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Statistics LibreTexts

9.2: Comparison of Two Population Means - Small, Independent Samples

  • Page ID
    573
  • Learning Objectives

    • To learn how to construct a confidence interval for the difference in the means of two distinct populations using small, independent samples.
    • To learn how to perform a test of hypotheses concerning the difference between the means of two distinct populations using small, independent samples.

    When one or the other of the sample sizes is small, as is often the case in practice, the Central Limit Theorem does not apply. We must then impose conditions on the population to give statistical validity to the test procedure. We will assume that both populations from which the samples are taken have a normal probability distribution and that their standard deviations are equal.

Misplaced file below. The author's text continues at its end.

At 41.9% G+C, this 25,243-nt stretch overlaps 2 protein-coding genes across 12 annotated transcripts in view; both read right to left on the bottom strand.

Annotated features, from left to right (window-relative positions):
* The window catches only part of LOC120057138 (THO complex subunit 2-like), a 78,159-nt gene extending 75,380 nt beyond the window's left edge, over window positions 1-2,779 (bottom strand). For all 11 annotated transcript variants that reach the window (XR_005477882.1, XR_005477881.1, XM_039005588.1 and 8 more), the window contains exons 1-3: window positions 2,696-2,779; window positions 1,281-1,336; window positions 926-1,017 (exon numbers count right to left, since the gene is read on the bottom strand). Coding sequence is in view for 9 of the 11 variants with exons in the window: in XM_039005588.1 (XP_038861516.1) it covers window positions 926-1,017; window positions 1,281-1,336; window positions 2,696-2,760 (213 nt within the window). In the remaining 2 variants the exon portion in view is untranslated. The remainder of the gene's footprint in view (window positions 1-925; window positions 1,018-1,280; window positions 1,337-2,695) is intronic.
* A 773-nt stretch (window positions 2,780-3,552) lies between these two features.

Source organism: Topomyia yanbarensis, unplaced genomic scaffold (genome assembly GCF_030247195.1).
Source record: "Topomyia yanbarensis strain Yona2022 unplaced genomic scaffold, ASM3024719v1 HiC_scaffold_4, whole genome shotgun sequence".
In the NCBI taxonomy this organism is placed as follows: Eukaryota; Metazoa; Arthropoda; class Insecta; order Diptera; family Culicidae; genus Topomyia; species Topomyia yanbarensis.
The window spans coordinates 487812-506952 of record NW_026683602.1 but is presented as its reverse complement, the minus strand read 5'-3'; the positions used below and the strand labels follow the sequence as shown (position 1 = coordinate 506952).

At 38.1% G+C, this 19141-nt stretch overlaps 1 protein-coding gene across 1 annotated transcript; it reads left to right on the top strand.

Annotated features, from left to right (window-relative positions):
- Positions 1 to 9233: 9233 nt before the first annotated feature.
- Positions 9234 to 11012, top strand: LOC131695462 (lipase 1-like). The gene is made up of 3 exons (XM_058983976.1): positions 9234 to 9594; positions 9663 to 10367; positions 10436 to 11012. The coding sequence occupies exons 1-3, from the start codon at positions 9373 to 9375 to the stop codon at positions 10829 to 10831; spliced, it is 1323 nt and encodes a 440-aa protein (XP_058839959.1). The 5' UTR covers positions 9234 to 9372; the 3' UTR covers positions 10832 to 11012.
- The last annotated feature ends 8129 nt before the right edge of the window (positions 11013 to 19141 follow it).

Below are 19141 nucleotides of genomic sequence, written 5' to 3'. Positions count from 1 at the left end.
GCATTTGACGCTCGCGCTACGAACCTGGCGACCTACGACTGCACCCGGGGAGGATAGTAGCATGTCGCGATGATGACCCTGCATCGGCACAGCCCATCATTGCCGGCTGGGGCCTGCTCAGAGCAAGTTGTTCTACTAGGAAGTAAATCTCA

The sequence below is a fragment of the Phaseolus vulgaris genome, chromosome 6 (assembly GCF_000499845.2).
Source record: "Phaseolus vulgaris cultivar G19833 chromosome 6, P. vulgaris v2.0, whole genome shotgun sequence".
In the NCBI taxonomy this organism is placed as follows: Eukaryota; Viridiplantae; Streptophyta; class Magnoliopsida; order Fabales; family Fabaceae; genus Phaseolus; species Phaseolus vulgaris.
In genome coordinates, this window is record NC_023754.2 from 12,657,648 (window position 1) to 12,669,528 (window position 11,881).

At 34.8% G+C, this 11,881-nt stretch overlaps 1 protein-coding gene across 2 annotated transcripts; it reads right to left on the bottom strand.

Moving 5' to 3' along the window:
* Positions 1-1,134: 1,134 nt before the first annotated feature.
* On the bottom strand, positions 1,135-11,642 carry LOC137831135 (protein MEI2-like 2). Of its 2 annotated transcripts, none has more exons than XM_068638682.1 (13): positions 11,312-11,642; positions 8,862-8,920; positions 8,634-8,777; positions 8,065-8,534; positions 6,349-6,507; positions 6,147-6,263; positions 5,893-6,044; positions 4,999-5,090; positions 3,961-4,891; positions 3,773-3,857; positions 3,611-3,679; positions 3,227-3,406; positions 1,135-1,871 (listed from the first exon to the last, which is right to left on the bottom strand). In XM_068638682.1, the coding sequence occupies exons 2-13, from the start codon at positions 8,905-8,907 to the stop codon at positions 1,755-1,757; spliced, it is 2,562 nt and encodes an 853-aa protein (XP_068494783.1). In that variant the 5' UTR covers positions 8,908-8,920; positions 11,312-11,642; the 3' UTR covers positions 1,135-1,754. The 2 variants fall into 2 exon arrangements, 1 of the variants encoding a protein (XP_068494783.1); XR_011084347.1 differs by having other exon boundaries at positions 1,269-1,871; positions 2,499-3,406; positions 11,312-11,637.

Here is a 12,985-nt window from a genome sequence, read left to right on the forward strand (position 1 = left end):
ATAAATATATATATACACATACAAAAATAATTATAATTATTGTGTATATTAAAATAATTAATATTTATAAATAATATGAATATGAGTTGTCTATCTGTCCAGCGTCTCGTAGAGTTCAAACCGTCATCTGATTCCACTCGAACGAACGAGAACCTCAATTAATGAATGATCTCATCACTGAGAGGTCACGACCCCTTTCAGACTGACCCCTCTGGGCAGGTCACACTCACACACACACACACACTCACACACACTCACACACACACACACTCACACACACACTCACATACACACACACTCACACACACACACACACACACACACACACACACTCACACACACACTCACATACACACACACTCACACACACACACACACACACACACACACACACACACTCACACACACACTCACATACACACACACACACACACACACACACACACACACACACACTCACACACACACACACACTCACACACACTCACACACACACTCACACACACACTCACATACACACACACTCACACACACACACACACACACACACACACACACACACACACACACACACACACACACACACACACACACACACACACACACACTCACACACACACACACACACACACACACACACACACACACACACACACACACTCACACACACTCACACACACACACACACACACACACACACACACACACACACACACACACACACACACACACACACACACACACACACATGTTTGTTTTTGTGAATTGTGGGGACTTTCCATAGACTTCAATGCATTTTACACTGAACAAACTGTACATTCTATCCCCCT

Confidence Intervals

    When the two populations are normally distributed and have equal standard deviations, the following formula for a confidence interval for \(\mu _1-\mu _2\) is valid.

    \(100(1-\alpha )\%\) Confidence Interval for the Difference Between Two Population Means: Small, Independent Samples

    \[(\bar{x_1}-\bar{x_2})\pm t_{\alpha /2}\sqrt{s_{p}^{2}\left ( \dfrac{1}{n_1}+\dfrac{1}{n_2} \right )} \label{eq1}\]

    where

    \[s_{p}^{2}=\dfrac{(n_1-1)s_{1}^{2}+(n_2-1)s_{2}^{2}}{n_1+n_2-2}\]

    The number of degrees of freedom is

    \[df=n_1+n_2-2.\]

    The samples must be independent, the populations must be normal, and the population standard deviations must be equal. “Small” samples means that either